The Washington PostDemocracy Dies in Darkness

Opinion The wrong way to fix Ontario’s health-care crisis

Ontario Premier Doug Ford. (Nathan Denette/AP)
5 min

There’s no question that Ontario’s public health-care system is strained — to the point of catastrophe.

In November, the average stay in the emergency room for admitted patients in the province was 22.4 hours. The Ontario government says the waiting list for surgical procedures tops 200,000. Last fall, patients in one city were left outside in the ambulance bay for hours waiting to be let into the hospital. Nurses are burned out and quitting or considering quitting in droves.

These failures are cruel — and can be deadly. But Ontario Premier Doug Ford’s plan to ease the stress by expanding for-profit medical services is the wrong way to fix the problem.

Ford’s plan, unveiled on Jan. 16, will move tens of thousands of cataract surgeries, hip and knee replacements, MRIs, CT scans, colonoscopies, and endoscopies out of hospitals and into for-profit and not-for-profit community facilities. Many critics decry it as a step toward the privatization of public care.

It’s not quite that. The plan, whose model exists in one form or another in British Columbia, Alberta, Saskatchewan and Quebec, doesn’t require patients to pay for primary care out-of-pocket — medically necessary services will still be publicly funded — and doesn’t allow wealthy patients to skip the line. David Jacobs, president of the Ontario Association of Radiologists, asserts that the plan is “Health Canada compliant” and “not a for-profit, American-style health care expansion in any way, shape or form.”

Nevertheless, it will potentially allow half a billion dollars yearly to flow to private, for-profit facilities. As such, it is a financialization of the medical system, opening it to becoming primarily a financial instrument for investors rather than a public good. Institutional investors who enter the sector will aim to maximize their profits. That most likely means either trying to sell more services to patients or running a leaner, no-frills operation. Or both.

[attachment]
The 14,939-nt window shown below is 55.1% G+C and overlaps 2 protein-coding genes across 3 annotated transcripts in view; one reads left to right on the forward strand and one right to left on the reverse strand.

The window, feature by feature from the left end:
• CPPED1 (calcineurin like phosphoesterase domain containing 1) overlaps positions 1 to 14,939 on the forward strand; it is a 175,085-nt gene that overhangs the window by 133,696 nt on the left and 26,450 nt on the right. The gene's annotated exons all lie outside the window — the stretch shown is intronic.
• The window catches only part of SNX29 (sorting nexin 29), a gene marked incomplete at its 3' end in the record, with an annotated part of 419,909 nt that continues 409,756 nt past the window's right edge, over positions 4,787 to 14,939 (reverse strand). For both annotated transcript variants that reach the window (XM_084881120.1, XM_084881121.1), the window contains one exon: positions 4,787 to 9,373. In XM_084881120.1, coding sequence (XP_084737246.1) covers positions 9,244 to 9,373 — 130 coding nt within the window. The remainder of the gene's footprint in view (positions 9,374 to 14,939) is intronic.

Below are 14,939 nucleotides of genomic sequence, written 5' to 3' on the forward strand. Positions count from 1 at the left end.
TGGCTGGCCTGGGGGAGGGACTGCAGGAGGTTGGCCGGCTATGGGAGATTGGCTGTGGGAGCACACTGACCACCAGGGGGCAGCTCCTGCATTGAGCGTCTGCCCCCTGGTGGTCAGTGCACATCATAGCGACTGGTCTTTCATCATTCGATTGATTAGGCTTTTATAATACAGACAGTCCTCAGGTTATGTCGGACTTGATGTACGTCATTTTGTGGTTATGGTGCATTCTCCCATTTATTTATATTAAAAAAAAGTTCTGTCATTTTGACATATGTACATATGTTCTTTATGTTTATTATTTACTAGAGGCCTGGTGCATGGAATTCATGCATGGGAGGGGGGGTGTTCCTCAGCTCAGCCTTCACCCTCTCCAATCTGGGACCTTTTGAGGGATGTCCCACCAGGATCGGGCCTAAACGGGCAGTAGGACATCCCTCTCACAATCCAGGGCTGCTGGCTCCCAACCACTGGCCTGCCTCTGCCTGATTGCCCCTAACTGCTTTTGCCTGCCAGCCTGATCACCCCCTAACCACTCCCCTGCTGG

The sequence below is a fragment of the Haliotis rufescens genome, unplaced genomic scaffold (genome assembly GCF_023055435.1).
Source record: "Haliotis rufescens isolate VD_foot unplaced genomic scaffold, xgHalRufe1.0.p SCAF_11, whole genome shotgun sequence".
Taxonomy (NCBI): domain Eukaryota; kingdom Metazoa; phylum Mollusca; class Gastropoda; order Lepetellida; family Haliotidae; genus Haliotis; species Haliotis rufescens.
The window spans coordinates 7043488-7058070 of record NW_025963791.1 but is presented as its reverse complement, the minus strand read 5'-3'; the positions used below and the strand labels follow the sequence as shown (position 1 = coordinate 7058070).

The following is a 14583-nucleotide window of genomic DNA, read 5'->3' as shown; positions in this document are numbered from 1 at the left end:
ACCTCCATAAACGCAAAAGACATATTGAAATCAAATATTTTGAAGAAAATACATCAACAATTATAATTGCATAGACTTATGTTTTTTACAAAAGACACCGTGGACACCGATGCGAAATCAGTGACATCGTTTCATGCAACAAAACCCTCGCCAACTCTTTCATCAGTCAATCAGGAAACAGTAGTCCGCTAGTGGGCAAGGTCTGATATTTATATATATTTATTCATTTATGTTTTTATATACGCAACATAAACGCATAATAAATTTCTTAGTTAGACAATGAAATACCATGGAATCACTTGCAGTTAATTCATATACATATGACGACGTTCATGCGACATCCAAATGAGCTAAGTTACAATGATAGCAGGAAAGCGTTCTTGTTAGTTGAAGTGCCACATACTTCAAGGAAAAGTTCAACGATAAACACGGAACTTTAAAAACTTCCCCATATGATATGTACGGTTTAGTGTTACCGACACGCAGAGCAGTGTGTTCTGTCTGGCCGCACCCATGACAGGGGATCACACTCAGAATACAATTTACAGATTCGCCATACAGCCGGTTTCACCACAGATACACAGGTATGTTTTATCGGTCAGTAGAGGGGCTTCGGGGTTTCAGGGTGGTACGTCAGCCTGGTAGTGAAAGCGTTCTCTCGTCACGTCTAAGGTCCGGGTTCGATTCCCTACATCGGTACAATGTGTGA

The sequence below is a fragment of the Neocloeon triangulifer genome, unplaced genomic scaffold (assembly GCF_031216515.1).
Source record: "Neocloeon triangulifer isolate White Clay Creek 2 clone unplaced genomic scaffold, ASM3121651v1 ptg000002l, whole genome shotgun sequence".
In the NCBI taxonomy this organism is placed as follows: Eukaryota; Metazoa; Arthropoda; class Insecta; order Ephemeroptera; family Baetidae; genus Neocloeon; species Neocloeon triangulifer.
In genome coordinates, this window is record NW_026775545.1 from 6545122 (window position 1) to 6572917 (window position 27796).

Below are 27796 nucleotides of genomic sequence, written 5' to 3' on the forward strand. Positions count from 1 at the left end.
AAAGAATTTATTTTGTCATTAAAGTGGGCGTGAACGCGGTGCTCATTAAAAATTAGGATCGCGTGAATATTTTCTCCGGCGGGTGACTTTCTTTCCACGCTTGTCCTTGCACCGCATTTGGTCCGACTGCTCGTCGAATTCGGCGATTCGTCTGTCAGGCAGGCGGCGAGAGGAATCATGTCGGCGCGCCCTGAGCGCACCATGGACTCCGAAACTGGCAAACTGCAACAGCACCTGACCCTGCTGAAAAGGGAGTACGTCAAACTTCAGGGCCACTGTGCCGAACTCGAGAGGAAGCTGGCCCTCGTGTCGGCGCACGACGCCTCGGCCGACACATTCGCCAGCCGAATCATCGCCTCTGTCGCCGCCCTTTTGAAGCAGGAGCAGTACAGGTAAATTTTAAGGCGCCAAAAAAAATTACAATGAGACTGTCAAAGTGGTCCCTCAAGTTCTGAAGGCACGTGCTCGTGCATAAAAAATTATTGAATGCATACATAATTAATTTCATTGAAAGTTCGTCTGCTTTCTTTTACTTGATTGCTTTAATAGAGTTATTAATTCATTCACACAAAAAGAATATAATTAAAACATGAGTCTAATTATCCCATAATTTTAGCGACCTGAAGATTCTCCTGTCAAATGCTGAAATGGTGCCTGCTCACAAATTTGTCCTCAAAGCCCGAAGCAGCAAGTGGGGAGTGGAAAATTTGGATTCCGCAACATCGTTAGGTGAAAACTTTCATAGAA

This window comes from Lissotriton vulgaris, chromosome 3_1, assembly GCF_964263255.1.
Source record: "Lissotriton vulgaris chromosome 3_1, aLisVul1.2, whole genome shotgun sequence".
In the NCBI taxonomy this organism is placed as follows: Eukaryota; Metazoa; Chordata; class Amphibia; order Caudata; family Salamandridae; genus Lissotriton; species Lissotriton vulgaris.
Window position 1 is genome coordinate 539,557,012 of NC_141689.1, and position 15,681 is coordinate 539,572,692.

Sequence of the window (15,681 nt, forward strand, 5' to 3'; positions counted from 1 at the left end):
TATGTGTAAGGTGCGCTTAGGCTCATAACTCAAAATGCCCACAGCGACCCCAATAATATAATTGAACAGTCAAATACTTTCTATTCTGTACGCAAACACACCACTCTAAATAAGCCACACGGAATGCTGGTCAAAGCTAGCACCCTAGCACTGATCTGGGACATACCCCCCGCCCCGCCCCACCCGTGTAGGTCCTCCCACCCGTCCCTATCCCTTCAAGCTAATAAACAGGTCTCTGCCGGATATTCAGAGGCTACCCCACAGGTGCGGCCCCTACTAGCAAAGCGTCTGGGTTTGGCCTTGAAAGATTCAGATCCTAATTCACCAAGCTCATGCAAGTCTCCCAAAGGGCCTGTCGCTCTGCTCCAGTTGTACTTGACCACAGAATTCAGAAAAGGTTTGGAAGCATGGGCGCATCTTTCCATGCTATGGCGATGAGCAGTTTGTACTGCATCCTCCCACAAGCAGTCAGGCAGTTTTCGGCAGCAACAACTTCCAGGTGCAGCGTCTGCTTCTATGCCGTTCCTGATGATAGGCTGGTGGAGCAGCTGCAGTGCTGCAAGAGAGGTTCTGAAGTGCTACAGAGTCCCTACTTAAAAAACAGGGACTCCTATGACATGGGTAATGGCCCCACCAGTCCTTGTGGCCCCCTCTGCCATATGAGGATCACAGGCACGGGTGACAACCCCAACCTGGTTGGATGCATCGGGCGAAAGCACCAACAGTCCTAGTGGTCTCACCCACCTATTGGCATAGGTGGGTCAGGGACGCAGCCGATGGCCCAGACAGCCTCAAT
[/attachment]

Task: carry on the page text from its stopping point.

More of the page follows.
The data suggest for-profit care is expensive in more ways than one. A report from the Canadian Centre for Policy Alternatives suggests the for-profit shift in British Columbia since 2015 hasn’t solved the province’s health-care woes but has led to unlawful extra-billing and a drain on the public purse. In the United Kingdom, for-profit medical outsourcing has led to an increase in deaths, according to a study published in the Lancet. Ontario has its own analogous data regarding long-term care facilities. The province’s for-profit homes, which account for about 58 percent of the total, had more covid-19 deaths per home than not-for-profit homes.

A significant concern is the policy changes will cannibalize the public system by luring away doctors, nurses and technicians with the prospect of more money or better hours. Ford has hand-waved about protecting hospitals by requiring community clinics to provide their staffing plans, but there’s no guarantee that will help. Ford also plans to make it easier for health-care workers from outside the province to practice in Ontario, but that just moves the crisis around. Bringing in practitioners from abroad and training new ones, meanwhile, will take time.

There are better ways to deal with this crisis. Moving certain procedures out of hospitals is a good idea, says former Ontario deputy health minister Robert Bell, but they should go to not-for-profit facilities. Danyaal Raza, a family physician and assistant professor at the University of Toronto, agrees. Innovation, he says, would be “taking successes from hospital-associated community surgical centers and making that the standard.” In Ontario, these surgery clinics are efficient, specialized and private not-for-profit hospital extensions that perform procedures outside the hospital — outside the pressures of the profit motive. And they have a track record of getting patients looked after sooner rather than later.

The government should also drop its appeal to restore Bill 124, which caps pay increases for public sector workers, including nurses, at 1 percent. It was struck down by the courts in November. “Bill 124 has got to go,” says Birgit Umaigba, a clinical nurse specialist who speaks and writes about nursing from the front lines. The bill, she says, is driving nurses into private facilities — or out of the profession. Umaigba also advocates for speeding up the years-long process to get internationally educated nurses into the system.

Further, the province could improve its referral systems. Melanie Bechard, a pediatric emergency physician and chair of Canadian Doctors for Medicare, says a system of family doctors referring patients to a centralized pool of specialists “has been proven to significantly reduce wait times across Canada and the world.” Expanding multidisciplinary medical teams can also help, she notes, by providing patients with treatment from different specialists — physiotherapists, mental health professionals, dietitians and others — as they process through the system, sometimes avoiding the need for procedures or surgeries altogether. None of this requires reinventing the wheel. “We have the right tools for success,” Bechard says. “But we need to expand these models.”

Ontario’s health-care system needs reform. It does not need more financialization. Instead, the province ought to reinvest in public and not-for-profit care while expanding best practices. In that space, unlike with doctors and nurses, there is no shortage of ideas that work.